Chanting loudly, thousands of demonstrators marched through the streets to the venue of the 17th United Nations Climate Change Conference to demand that their voices be heard for "immediate and drastic" carbon emission reductions to save the planet.

Kyoto Protocol and Climate Fund on Shaky Ground

Just a few days into the United Nations climate change negotiations, deep divides on the conference’s key issues have arisen. Serious doubts about the adoption of the Green Climate Fund have cropped up, while a second period of the Kyoto- Protocol looks more and more unlikely.

Observing Deforestation from Space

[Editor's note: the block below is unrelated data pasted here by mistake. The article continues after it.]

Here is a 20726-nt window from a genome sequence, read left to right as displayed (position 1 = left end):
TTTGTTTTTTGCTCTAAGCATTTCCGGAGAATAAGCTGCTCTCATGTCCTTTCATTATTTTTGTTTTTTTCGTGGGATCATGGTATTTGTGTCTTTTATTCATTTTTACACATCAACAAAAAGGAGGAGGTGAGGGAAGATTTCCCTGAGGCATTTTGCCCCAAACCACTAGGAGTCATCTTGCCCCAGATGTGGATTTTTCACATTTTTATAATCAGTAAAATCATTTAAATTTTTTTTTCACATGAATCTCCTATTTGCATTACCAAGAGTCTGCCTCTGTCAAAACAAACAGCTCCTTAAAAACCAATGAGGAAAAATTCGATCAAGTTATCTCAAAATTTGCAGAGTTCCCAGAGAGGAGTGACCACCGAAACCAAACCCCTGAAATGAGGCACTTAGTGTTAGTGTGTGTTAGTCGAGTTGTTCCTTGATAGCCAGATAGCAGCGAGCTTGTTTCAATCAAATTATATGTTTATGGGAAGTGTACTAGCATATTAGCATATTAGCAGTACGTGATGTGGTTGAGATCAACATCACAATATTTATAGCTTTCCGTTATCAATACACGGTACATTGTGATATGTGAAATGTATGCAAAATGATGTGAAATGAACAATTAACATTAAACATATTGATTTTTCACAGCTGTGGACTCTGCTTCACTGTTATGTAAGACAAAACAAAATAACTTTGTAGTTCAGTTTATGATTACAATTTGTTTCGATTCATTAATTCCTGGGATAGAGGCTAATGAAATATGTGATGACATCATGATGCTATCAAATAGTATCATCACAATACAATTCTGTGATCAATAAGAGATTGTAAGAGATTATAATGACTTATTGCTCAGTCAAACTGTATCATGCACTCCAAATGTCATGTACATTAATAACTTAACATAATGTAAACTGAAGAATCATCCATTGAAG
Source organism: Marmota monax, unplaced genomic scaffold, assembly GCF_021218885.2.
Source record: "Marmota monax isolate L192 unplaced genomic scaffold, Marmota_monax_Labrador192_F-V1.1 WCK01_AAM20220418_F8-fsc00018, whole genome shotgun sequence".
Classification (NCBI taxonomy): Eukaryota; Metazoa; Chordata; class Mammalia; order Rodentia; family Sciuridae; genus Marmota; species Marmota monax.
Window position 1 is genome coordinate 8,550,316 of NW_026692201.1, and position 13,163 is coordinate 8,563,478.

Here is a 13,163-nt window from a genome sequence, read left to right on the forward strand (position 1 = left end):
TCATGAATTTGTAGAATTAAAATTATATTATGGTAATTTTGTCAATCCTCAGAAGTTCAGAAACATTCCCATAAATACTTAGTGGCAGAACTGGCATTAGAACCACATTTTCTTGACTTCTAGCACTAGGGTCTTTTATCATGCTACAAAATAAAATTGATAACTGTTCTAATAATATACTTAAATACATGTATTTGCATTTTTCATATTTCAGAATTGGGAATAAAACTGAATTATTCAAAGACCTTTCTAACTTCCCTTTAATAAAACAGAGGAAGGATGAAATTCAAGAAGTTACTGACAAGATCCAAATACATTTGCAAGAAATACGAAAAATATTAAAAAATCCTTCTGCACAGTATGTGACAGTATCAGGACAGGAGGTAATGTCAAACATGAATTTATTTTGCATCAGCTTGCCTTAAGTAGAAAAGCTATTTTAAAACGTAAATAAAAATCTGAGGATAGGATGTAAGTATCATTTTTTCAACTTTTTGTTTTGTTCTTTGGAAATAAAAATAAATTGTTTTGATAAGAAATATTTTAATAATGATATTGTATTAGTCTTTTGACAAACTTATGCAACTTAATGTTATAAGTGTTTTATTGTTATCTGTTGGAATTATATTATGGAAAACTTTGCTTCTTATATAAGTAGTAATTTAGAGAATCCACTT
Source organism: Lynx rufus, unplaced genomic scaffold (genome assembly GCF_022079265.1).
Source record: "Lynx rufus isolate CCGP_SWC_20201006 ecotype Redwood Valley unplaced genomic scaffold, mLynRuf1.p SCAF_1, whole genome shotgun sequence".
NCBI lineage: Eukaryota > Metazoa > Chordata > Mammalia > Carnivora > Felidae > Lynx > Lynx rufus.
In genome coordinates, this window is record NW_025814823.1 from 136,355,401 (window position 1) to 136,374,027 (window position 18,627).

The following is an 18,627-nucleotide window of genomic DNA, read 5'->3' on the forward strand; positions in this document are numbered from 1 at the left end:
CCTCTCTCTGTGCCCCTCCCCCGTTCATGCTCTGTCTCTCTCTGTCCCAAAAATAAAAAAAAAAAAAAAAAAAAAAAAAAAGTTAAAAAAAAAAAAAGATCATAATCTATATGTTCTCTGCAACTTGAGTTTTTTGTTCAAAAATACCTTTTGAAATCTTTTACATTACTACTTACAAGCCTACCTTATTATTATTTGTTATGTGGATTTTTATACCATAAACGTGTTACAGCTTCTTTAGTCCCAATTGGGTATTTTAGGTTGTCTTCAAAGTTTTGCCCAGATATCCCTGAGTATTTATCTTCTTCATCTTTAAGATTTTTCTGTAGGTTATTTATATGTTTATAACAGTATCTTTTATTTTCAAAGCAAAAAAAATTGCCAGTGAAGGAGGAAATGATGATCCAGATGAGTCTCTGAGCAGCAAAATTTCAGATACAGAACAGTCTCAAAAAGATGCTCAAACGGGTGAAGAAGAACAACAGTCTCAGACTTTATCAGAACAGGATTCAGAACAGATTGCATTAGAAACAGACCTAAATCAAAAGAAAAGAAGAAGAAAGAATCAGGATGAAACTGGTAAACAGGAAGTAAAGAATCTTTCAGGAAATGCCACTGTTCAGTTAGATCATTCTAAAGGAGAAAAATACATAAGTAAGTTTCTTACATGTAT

Global climate change can now be observed from space. The United Nations Food and Agriculture Organisation (FAO) launched a new technology that can survey the world’s forests via satellites and provide a more accurate, global picture of common threats to the environment, such as deforestation, degradation or illegal logging.

Forest-Dependent Communities Lobby for End of REDD+

Organisations working with indigenous peoples living in forests say the United Nations programme on Reducing Emissions from Deforestation and Forest Degradation in Developing Countries (REDD+) is just another way for big corporates to reap huge profits.

CLIMATE CHANGE: Making a Hot Cup of Rooibos Tea Unaffordable

South Africa’s Rooibos tea has become a popular drink all around the globe. But prices of the herbal brew could shoot up within the next decade, as the Rooibos plant can only grow in one small region in the world – which is severely affected by climate change.

Drastic Child Poverty Might Destroy Lesotho’s Future